RAMI BEN EFRAIM: Just go to the Air Force. You are under the Air Force right now. I'll call you once a week. I'll tell you what's happening here. You don't have any tasks.

LANGFITT: Another employee serves in a cyber unit. He splits his seven-day workweek between the company and the military, including night shifts.

BEN EFRAIM: I'm just trying to make sure that they're not exhausted. I'm telling them again, the military is more important than us right now. If you have some extra time, please come and help us here.

LANGFITT: The company's had to push back some projects, but Ben Efraim says he's made adjustments, and his business is growing well. Things are much harder for some newer firms. The war has spooked some foreign investors, and some early-stage startups are at risk of shutting down. The government says it's offering a total of $100 million in funding to help keep them afloat. Dror Bin runs the Israeli Innovation Authority, a government agency.

DROR BIN: If the company is successful, they will pay us back the loan as a royalty from their revenues. And if they fail, the money is gone. This is the risk that we are taking.

LANGFITT: The war is just the latest drag on tech investment. Last January, the government launched plans to reform the country's judiciary. Many Israelis saw it as an attempt to undermine democracy and took to the streets. Foreign investors worried about the country's rule of law. Gigi Levy-Weiss is a leading tech venture capitalist.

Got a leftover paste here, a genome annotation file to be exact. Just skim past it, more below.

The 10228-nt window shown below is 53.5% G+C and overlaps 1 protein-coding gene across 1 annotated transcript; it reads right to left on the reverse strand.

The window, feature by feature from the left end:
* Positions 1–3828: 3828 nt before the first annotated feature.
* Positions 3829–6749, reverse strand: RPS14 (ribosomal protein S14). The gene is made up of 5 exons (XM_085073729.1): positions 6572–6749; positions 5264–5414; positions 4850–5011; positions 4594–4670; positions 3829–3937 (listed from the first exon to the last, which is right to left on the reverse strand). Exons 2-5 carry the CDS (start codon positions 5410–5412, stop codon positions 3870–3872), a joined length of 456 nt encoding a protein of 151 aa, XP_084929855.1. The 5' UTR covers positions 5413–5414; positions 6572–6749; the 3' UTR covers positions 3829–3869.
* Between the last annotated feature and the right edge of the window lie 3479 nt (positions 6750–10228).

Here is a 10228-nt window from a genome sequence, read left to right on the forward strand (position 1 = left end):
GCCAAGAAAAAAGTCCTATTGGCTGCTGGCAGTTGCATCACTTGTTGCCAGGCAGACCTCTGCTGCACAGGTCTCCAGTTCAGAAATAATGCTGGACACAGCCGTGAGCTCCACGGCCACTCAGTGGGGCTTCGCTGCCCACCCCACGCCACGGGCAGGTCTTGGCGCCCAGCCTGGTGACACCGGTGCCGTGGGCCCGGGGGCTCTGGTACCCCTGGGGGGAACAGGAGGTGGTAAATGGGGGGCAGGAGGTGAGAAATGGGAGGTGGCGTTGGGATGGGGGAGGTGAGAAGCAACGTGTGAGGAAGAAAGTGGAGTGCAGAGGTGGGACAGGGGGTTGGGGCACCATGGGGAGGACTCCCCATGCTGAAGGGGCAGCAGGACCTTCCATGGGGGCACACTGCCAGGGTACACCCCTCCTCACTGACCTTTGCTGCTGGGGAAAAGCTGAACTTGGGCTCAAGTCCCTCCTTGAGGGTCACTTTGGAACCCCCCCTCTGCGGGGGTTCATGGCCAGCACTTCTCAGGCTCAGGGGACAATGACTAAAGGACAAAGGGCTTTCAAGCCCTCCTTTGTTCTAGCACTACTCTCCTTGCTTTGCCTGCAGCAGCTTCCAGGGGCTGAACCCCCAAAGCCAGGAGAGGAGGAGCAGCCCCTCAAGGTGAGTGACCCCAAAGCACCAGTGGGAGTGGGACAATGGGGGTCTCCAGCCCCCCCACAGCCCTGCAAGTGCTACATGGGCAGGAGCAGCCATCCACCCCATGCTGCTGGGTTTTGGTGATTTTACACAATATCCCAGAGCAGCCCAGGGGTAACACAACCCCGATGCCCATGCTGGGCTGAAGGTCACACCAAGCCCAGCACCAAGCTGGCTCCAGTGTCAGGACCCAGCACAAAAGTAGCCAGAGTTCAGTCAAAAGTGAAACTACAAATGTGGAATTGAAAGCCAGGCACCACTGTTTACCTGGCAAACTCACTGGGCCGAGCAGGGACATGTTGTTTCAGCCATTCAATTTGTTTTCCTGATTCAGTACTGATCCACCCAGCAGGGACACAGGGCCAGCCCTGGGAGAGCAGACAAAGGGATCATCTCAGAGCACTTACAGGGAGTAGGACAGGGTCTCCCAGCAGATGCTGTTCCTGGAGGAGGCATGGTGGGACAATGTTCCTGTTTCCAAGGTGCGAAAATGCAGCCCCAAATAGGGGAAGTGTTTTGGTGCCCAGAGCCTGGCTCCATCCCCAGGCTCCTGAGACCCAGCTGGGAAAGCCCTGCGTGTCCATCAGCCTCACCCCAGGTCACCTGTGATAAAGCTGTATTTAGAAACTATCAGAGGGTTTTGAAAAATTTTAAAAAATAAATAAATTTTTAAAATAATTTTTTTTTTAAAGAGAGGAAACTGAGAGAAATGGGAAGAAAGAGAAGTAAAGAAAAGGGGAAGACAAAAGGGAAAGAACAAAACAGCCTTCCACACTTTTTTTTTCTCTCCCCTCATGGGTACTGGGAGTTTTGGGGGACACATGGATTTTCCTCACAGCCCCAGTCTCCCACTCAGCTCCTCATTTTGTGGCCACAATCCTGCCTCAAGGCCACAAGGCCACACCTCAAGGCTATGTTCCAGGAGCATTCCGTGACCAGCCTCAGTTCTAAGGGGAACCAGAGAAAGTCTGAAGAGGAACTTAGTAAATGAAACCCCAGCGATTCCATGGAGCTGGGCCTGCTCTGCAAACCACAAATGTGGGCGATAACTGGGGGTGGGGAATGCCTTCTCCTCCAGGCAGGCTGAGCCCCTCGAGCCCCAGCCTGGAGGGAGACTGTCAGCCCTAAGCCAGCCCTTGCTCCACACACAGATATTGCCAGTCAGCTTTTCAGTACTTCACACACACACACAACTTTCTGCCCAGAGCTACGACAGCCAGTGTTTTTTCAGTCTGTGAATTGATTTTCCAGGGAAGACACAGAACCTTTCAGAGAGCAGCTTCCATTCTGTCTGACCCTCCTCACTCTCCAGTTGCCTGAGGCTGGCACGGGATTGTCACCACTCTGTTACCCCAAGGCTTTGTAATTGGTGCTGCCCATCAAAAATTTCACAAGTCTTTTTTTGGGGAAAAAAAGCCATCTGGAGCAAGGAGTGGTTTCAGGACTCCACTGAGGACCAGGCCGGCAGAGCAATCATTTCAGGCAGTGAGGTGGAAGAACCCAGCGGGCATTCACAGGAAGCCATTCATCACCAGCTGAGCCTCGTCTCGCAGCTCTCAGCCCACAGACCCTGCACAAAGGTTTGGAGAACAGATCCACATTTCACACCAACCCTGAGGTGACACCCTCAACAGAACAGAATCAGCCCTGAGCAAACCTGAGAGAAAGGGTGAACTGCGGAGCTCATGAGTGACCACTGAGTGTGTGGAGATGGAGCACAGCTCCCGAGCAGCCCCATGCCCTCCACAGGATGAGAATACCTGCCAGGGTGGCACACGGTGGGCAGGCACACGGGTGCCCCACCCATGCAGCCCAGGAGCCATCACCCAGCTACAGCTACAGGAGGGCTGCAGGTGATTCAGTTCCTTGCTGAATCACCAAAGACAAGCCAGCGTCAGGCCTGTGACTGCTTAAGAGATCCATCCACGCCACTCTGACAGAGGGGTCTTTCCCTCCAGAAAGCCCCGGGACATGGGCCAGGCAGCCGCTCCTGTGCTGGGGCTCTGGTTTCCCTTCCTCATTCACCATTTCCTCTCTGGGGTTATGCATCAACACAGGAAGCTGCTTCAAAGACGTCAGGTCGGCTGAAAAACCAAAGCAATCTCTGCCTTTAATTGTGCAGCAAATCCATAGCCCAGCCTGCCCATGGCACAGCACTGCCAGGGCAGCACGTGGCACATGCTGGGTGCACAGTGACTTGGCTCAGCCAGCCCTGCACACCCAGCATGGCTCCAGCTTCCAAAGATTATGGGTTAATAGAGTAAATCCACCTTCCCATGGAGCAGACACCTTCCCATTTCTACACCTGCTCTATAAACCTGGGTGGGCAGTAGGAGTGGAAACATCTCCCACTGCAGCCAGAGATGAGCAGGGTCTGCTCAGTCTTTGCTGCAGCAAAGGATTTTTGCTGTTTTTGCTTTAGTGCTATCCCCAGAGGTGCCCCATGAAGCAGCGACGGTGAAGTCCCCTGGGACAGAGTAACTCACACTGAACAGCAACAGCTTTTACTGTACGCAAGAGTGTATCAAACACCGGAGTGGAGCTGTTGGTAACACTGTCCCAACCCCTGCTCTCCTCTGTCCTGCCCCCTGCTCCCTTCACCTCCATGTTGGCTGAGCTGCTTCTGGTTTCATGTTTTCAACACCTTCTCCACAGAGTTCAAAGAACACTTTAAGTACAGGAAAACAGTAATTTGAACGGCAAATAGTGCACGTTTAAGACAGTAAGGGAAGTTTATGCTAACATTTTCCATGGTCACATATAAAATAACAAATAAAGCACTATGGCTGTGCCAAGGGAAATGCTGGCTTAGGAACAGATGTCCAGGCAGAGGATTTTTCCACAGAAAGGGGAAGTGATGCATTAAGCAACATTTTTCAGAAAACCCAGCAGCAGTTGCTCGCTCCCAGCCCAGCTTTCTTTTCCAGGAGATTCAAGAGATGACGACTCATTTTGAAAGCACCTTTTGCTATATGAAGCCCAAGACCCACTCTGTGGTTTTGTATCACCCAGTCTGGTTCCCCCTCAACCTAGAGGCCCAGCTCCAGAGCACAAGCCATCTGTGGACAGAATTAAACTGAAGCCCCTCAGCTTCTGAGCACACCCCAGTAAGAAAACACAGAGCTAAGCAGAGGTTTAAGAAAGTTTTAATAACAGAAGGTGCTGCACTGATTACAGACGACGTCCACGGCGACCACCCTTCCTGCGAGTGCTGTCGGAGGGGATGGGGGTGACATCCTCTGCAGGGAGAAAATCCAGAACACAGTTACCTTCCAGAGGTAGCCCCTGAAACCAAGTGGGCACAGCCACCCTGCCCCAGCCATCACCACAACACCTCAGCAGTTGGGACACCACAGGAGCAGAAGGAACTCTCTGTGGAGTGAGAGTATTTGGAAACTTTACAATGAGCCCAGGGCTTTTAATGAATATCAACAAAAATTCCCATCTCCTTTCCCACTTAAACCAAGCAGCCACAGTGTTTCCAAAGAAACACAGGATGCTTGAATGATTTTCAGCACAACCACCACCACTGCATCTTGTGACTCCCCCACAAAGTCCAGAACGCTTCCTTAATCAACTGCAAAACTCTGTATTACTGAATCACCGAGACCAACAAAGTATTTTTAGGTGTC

GIGI LEVY-WEISS: Founders that started companies were told by their investors that they should form the companies outside of Israel because if Israel has no independent court system, then you want the companies to be incorporated elsewhere.

LANGFITT: Instead of launching 13 or 1,400 new companies annually, as it typically does, Israel's tech sector only formed about 400 last year, Levy-Weiss says.

LEVY-WEISS: Which is the same number we've had in 2003, so that's like going 20 years backwards.

LANGFITT: In the wake of the Hamas attack on October 7 and the subsequent war in Gaza, the Israeli government says it's shelved its judicial reform plans for now. Tech leaders are bullish on the sector's resilience, but Levy-Weiss still has concerns.

LEVY-WEISS: I worry that unless we create full certainty, many investors that loved investing in Israel are going to say I need to see for a second what's happening. I need to see that the war is really over. I need to see that there's a solution for Gaza. I need to see that there isn't a reform anymore.

LANGFITT: As for Raz, the software engineer, the army released him from reserve duty this month. He's moving to Southeast Asia and excited about a new job as a project manager, still with an Israeli company, working full time.

Frank Langfitt, NPR News, Tel Aviv. Transcript provided by NPR, Copyright NPR.

NPR transcripts are created on a rush deadline by an NPR contractor. This text may not be in its final form and may be updated or revised in the future. Accuracy and availability may vary. The authoritative record of NPR’s programming is the audio record.

Frank Langfitt is NPR's London correspondent. He covers the UK and Ireland, as well as stories elsewhere in Europe.